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A Silent Revolution on Same-Sex Benefits


The federal Liberal government's Bill C-23 represents a sweeping change of law regarding same-sex relationships. It benefits only those in such relationships, and their gain is our society's loss.


C. Gwendolyn Landolt

 Author Notes

National Vice President, REAL Women of Canada

 Essay - 2/20/2000

While Canadians were dolefully following the debate about our $1 billion funds "lost" by the incompetent Department of Human Resources and Development, the Liberal government, without fanfare, brought in Bill C-23 which brings about a fundamental change, effectively amounting to a revolution in Canada. The bill provides that all benefits and recognition given to legally married couples will now be given to common-law couples, whether heterosexual and homosexual. Now, the only difference between a legally-married couple and the others, is that the latter will not be referred to as "spouses."

Previously, a few benefits had been awarded to heterosexual common-law couples on the basis that their partnerships made a contribution to society similar to that of legally married couples in that they had the potential to give birth and raise children. The awarding of these benefits was based on the social policy that heterosexual couples should be encouraged to make this unique contribution, so necessary for the continuation of society, (it didnít matter if they actually did so). Same-sex unions, however, by their very nature, cannot make this same contribution. So why are they now getting into the act and receiving benefits?

This concern for traditional marriage and its unique role in society is not based on nostalgia. In 1998, Statistics Canada released the results of its longitudinal study of 23,000 children, which disclosed that those raised in their biological two-parent family, experienced far fewer developmental problems. In its follow-up release in 1998, Statistics Canada found that 63% of common-law couples with children break up within 10 years compared to 14% of married couples with children. We are undermining traditional marriage by reducing it to the same level as other arrangements, which clearly are not as advantageous to children.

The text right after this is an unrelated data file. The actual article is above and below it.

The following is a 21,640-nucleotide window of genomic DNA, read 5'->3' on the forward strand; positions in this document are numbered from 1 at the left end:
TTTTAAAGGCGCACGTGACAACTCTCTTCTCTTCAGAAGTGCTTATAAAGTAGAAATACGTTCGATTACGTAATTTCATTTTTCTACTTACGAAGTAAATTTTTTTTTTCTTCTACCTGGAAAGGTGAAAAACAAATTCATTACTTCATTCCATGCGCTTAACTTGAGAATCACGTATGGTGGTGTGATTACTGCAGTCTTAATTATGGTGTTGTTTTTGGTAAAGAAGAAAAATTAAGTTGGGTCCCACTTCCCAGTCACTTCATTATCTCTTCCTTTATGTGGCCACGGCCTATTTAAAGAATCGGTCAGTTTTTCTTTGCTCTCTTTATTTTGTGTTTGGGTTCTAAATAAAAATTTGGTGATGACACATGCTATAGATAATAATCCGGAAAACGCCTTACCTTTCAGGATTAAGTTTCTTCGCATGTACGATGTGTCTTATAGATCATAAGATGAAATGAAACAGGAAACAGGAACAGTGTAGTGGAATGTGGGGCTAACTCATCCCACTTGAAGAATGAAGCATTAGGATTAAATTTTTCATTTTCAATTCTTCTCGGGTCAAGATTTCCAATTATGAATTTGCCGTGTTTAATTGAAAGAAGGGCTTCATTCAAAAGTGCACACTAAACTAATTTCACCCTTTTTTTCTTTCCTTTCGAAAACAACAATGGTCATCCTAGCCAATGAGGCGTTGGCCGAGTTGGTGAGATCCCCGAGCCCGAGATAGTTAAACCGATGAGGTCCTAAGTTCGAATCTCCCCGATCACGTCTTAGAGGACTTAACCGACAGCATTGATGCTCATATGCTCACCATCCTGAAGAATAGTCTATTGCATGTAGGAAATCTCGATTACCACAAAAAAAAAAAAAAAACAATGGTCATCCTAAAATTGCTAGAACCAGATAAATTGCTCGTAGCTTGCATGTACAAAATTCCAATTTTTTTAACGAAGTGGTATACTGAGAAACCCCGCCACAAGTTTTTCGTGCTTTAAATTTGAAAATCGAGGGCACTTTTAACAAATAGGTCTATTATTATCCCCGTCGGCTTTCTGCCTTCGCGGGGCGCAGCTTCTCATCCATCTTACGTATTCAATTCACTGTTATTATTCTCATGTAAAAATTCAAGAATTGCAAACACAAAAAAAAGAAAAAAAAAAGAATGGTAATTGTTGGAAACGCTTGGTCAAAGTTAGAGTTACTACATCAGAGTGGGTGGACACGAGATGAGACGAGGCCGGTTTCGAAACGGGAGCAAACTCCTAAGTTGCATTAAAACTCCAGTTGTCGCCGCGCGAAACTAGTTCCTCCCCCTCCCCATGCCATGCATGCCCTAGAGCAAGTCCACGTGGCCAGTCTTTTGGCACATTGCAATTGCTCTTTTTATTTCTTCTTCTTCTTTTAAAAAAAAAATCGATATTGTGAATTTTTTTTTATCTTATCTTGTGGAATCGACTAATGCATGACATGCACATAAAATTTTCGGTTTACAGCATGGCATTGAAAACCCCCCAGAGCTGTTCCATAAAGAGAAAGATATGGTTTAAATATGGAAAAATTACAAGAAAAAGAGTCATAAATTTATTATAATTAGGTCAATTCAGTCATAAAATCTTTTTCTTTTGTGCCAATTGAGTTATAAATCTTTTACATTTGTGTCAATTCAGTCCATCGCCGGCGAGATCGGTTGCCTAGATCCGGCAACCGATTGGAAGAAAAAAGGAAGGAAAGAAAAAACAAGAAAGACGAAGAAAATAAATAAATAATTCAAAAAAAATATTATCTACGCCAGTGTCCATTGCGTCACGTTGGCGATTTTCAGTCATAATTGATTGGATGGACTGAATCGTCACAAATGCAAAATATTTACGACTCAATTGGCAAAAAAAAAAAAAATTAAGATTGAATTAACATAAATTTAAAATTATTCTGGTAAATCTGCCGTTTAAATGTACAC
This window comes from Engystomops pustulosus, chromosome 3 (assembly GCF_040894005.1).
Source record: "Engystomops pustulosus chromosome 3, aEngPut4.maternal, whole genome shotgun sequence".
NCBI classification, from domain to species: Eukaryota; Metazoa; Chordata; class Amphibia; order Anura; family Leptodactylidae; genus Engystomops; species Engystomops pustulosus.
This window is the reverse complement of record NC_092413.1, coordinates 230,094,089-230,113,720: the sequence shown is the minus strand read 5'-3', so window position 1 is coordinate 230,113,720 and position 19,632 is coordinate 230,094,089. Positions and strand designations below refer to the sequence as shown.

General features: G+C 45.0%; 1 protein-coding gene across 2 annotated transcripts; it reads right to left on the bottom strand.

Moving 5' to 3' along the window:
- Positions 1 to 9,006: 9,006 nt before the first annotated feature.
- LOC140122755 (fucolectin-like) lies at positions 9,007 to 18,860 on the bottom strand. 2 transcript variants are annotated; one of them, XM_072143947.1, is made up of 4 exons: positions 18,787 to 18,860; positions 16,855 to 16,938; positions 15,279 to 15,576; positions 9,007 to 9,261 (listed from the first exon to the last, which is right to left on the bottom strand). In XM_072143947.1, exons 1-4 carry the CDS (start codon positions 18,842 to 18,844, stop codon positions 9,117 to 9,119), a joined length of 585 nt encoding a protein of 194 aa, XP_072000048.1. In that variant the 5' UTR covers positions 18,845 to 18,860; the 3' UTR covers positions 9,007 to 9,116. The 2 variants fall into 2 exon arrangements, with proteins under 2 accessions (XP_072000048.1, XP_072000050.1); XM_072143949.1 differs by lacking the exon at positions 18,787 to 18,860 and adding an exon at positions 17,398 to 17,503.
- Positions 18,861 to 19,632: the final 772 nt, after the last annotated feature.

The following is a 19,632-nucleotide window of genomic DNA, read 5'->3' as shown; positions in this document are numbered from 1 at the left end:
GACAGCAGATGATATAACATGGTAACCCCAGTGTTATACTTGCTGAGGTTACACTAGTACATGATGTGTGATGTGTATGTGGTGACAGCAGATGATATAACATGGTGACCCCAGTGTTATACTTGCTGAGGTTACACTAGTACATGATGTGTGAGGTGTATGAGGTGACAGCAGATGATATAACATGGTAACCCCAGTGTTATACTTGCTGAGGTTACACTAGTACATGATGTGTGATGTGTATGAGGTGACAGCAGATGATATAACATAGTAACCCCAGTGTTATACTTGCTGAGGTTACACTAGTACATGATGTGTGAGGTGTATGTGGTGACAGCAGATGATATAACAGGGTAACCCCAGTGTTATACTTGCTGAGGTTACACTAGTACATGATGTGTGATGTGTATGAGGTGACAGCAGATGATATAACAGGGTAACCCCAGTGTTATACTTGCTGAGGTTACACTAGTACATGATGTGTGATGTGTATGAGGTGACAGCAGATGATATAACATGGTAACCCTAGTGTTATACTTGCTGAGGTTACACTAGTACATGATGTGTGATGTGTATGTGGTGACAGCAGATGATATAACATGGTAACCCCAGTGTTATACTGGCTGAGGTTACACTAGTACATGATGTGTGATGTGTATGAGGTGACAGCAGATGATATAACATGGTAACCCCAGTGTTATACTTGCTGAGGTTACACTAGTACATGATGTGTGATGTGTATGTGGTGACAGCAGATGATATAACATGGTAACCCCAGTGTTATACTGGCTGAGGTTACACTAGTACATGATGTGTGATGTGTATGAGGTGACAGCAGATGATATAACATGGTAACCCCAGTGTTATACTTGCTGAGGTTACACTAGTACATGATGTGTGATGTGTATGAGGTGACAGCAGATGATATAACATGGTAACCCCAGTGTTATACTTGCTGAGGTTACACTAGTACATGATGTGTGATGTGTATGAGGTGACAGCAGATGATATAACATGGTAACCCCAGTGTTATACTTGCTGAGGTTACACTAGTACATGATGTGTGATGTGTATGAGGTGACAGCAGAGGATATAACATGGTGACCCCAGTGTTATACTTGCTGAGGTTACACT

Justice Minister Anne McLellan has ignored this crucial point and insists that Bill C-23 is only "about fairness." It certainly isnít fair to other co-habiting couples that are not sexually involved. This bill only requires that couples reside together for a period of one year and engage in a sexual relationship - delicately referred to in the bill as a "conjugal relationship." What have their sexual activities got to do with anything? Committed couples living in non-sexual relationships, such as a mother and son, two siblings or even two friends, can be equally economically interdependent but donít qualify under this bill because they donít engage in sex. It seems apparent that these couples will have to lie that they're heavily into sex in order to get benefits. So who is checking and why is sex being used as a criteria for receiving benefits?

In short, we are bestowing economic and social benefits and legal protection on same-sex couples just because they enjoy their own specific sexual behaviour.

What is equally mystifying is that this bill isnít something Canadians want. The Justice Department requested the Angus Reid Polling Company to conduct a poll in June 1999. The poll found that while 67% of Canadians are in support of extension of benefits based not on spousal relationships, but on economic interdependency and need. This support was based only on the premise that the traditional definition of marriage - the union of one man and one woman to the exclusion of all other - remains the law in Canada. This, by the way, was also the wish of Parliament expressed in an overwhelming vote on June 8, 1999 that the government take "all necessary steps to preserve the definition of marriage."

Bill C-23 effectively eliminates, for all practical purposes, the traditional understanding and meaning of marriage. Moreover, this legislation opens the door for a final court challenge - to allow homosexual/lesbian couples to enter into a legal marriage. And why not? Theyíve achieved everything else they ever wanted - social and legal acceptance of their lifestyle, all paid for by the duped (again) Canadian taxpayer.

This legislation imposes one further blow to the taxpayer. It is being swept through Parliament under the iron fist of Prime Minister Chrťtien who has ordered that no free vote be permitted, regardless of the conscience of his MPs or the views of their constituents. Closure was invoked after a mere four hours of debate. Forget about public consultation - just a week at most. This authoritarian Liberal government is treating the voters like children in regard to this bill. In fact, this is the 60th time the Liberals have ended debate by invoking closure in this Parliament alone.

The result of this recent action is that we now have a revolution in Canada that we never wanted. The institution of traditional marriage, the union of a man and woman to the exclusion of all others for all purposes, is gone. Our society will pay the heavy costs.

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